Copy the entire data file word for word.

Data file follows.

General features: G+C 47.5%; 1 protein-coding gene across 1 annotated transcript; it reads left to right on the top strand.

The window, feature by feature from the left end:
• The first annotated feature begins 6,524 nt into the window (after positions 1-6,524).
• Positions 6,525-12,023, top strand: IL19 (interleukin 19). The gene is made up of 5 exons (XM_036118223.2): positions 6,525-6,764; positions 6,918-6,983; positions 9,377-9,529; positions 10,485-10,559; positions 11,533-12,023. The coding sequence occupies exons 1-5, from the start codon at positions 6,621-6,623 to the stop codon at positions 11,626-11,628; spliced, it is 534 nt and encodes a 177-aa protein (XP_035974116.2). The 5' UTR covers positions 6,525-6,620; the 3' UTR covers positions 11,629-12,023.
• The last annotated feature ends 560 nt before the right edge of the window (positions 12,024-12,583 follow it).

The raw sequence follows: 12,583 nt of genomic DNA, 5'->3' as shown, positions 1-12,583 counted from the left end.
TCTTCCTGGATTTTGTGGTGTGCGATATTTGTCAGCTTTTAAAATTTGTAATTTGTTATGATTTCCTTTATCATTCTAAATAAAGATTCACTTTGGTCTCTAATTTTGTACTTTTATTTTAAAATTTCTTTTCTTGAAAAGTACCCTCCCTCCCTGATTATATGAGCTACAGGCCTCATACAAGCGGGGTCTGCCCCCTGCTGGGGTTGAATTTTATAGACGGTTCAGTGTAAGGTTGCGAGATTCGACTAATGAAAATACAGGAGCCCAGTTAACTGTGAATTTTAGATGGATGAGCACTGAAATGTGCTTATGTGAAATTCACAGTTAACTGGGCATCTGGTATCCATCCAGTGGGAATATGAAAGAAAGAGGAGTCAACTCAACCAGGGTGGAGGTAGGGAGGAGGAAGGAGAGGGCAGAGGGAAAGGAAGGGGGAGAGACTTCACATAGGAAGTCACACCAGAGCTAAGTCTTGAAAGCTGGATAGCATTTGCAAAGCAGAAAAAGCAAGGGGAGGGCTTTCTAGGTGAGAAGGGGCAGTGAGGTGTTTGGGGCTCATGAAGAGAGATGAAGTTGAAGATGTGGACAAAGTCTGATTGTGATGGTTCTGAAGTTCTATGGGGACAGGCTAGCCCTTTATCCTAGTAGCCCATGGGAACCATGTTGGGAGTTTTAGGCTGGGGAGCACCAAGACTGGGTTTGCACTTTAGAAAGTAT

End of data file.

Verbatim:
General features: G+C 47.5%; 1 protein-coding gene across 1 annotated transcript; it reads left to right on the top strand.

The window, feature by feature from the left end:
• The first annotated feature begins 6,524 nt into the window (after positions 1-6,524).
• Positions 6,525-12,023, top strand: IL19 (interleukin 19). The gene is made up of 5 exons (XM_036118223.2): positions 6,525-6,764; positions 6,918-6,983; positions 9,377-9,529; positions 10,485-10,559; positions 11,533-12,023. The coding sequence occupies exons 1-5, from the start codon at positions 6,621-6,623 to the stop codon at positions 11,626-11,628; spliced, it is 534 nt and encodes a 177-aa protein (XP_035974116.2). The 5' UTR covers positions 6,525-6,620; the 3' UTR covers positions 11,629-12,023.
• The last annotated feature ends 560 nt before the right edge of the window (positions 12,024-12,583 follow it).

The raw sequence follows: 12,583 nt of genomic DNA, 5'->3' as shown, positions 1-12,583 counted from the left end.
TCTTCCTGGATTTTGTGGTGTGCGATATTTGTCAGCTTTTAAAATTTGTAATTTGTTATGATTTCCTTTATCATTCTAAATAAAGATTCACTTTGGTCTCTAATTTTGTACTTTTATTTTAAAATTTCTTTTCTTGAAAAGTACCCTCCCTCCCTGATTATATGAGCTACAGGCCTCATACAAGCGGGGTCTGCCCCCTGCTGGGGTTGAATTTTATAGACGGTTCAGTGTAAGGTTGCGAGATTCGACTAATGAAAATACAGGAGCCCAGTTAACTGTGAATTTTAGATGGATGAGCACTGAAATGTGCTTATGTGAAATTCACAGTTAACTGGGCATCTGGTATCCATCCAGTGGGAATATGAAAGAAAGAGGAGTCAACTCAACCAGGGTGGAGGTAGGGAGGAGGAAGGAGAGGGCAGAGGGAAAGGAAGGGGGAGAGACTTCACATAGGAAGTCACACCAGAGCTAAGTCTTGAAAGCTGGATAGCATTTGCAAAGCAGAAAAAGCAAGGGGAGGGCTTTCTAGGTGAGAAGGGGCAGTGAGGTGTTTGGGGCTCATGAAGAGAGATGAAGTTGAAGATGTGGACAAAGTCTGATTGTGATGGTTCTGAAGTTCTATGGGGACAGGCTAGCCCTTTATCCTAGTAGCCCATGGGAACCATGTTGGGAGTTTTAGGCTGGGGAGCACCAAGACTGGGTTTGCACTTTAGAAAGTAT